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Construction Law
expert to inspect the residence and who identified defects with the residence. Over the next year and a half, plaintiffs submitted concerns with the residence to the contractor, who promised to make repairs, but none were made. By April 2017, the plaintiffs had not heard from the contractor for several months, and they hired another construction expert, who opined that there were significant defects with the residence.
The plaintiffs filed suit against the contractor in August 2017—over three years after taking occupancy in the residence and over two years after initially discovering defects. The contractor successfully dismissed the plaintiffs’ claims on summary judgment, which was affirmed at the appellate level.
In reversing the lower two courts, Washington’s Supreme Court acknowledged that Washington generally follows the “black letter law of contracts that parties to a contract shall be bound to a contract by its terms” but noted that contractual provisions “that are unconscionable are not enforceable.” Id. at 641. The factors analyzed for unconscionability included: “(1) the manner in which the contract was entered, (2) whether [the parties] had a reasonable opportunity to understand the terms of the contract, and (3) whether the important terms were hidden in a maze of fine print, to determine whether a party lacked a meaningful choice.” Id. at 635 (citing Burnett v. Pagliacci Pizza, Inc., 196 Wn.2d 38, 470 P.3d 486 (2020)).
The Tadych court held that the one-year limitation in the warranty provision was substantively unconscionable because it deprived the plaintiffs of the six-year statute of repose under RCW 4.16.310.1
In addition, the court considered the “expertise or sophistication of the parties, which party drafted the contract, and whether the term at issue was separately negotiated or bargained for.” Id. at 645. The court held that the limitation period appeared to benefit the contractor more than the plaintiffs, highlighting that the plaintiffs were laypersons.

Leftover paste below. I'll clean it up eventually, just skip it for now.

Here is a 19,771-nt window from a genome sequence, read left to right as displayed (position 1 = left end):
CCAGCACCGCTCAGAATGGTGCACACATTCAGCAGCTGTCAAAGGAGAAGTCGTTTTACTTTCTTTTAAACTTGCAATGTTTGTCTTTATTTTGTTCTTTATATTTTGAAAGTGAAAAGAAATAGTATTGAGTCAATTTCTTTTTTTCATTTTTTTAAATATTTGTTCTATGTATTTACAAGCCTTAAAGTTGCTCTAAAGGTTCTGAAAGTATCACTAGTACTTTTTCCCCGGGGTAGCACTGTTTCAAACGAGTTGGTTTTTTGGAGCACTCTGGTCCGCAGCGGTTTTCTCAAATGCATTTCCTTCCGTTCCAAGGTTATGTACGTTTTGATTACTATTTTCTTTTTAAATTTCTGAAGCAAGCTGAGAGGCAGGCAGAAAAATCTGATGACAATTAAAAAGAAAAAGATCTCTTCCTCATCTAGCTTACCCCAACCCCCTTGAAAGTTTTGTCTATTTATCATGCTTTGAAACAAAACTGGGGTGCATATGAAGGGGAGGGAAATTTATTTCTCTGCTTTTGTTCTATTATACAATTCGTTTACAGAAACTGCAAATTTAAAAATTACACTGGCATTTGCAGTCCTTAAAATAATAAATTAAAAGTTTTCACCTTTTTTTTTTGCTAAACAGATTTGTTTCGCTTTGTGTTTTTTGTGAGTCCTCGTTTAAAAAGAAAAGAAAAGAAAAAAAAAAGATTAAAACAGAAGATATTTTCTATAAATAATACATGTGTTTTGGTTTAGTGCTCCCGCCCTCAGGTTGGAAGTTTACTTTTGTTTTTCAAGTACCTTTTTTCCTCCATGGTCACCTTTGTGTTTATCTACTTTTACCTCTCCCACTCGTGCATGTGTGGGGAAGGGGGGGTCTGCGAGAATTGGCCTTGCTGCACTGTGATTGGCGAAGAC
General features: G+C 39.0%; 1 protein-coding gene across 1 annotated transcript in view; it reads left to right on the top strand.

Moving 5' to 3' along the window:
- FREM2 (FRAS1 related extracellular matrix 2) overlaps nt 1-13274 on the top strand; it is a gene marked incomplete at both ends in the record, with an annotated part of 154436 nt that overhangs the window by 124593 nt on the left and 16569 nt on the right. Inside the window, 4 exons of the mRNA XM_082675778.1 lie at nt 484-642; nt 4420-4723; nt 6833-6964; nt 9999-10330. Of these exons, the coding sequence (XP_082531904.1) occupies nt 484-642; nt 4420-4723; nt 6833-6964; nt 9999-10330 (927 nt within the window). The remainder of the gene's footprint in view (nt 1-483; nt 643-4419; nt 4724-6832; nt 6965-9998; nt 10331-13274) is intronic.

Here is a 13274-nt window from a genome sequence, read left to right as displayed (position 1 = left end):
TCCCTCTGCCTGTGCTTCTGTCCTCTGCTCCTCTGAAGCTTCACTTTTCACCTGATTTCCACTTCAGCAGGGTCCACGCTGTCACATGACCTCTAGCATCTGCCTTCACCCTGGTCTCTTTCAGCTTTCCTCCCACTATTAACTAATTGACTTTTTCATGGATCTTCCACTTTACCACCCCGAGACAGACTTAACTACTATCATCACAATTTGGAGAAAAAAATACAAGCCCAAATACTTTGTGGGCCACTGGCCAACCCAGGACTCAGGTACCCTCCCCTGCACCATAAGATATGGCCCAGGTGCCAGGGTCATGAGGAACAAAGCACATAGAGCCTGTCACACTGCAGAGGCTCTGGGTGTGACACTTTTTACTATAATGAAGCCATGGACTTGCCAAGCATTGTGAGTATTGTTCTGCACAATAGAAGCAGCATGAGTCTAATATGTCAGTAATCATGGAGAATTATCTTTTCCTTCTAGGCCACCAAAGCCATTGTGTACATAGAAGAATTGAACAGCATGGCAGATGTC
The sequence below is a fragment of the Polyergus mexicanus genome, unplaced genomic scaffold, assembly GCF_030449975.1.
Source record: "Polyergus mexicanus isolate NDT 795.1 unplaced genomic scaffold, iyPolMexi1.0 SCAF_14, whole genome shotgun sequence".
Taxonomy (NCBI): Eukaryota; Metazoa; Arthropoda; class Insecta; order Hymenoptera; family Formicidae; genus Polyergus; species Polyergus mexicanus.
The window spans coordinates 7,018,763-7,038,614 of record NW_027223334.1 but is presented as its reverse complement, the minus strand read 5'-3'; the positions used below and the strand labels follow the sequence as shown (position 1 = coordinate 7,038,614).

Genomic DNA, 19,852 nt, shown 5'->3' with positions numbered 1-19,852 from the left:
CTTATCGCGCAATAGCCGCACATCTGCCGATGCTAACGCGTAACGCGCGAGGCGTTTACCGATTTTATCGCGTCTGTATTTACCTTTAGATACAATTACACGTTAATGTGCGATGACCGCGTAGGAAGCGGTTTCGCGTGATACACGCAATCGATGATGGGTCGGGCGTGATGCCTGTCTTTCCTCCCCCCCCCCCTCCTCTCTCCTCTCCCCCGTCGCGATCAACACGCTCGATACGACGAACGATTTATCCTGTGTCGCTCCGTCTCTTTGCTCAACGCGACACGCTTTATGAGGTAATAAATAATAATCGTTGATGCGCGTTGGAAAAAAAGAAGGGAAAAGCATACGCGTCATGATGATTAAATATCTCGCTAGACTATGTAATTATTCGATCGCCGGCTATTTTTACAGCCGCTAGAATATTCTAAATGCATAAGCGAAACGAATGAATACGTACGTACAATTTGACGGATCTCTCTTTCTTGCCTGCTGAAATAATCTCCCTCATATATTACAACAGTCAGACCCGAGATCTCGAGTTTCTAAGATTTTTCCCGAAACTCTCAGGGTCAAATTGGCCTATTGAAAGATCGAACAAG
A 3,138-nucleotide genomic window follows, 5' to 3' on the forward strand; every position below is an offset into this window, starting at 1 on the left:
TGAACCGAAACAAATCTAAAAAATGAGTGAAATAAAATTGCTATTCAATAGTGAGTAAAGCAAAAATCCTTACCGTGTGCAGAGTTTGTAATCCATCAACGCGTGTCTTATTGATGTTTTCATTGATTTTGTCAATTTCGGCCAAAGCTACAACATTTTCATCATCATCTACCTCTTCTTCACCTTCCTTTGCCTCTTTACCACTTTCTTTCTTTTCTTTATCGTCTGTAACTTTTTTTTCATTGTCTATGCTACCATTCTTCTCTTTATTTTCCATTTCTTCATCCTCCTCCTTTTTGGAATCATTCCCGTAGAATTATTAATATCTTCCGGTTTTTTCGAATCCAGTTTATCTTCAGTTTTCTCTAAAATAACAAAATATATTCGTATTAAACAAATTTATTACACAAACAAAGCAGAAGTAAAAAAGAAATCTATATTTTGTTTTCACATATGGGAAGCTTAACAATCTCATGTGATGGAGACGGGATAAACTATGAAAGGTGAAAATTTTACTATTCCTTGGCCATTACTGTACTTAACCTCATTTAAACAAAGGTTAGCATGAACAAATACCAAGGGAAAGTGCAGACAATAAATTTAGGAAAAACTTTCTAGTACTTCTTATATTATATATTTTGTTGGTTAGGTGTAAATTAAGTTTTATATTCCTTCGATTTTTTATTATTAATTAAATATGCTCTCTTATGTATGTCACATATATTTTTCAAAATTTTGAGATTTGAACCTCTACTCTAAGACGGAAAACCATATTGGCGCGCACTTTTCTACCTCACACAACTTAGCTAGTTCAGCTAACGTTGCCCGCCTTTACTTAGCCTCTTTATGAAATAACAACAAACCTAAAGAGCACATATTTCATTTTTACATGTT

That said, there is no indication from this opinion that all contractual limitation periods will be deemed unconscionable. Moving forward, it would be prudent for contractors to ensure that limitation-periods are set out in bold with large writing and easily distinguishable from the other provisions of the contract. Consider requiring a separate set of initials for the limitation provision. Correlate the cost of the contract with the limitation provision to show that the provision was “bargained for.” Most importantly, consider with whom you are entering the contract: is it an average individual? If so, that alone may be enough to void the limitation provision, because lest we forget, the plaintiffs in Tadych had a month to review the contract, did not object to provisions, and hired experts early on to inspect their residence. They were far more careful than the average “layperson,” and they were still able to convince the Washington Supremes that this limitation provision was unconscionable.
Natasha A. Khachatourians is a Director with Betts Patterson Mines, P.S. in Seattle, WA. Contact her at:
1 The court also indicated that a homeowner has a six-year period to discovery a defect and bring a claim under RCW 4.16.326(1)(g), but this is an affirmative defense for claims that did not accrue within the statute of repose or were not filed within the statute of limitations.

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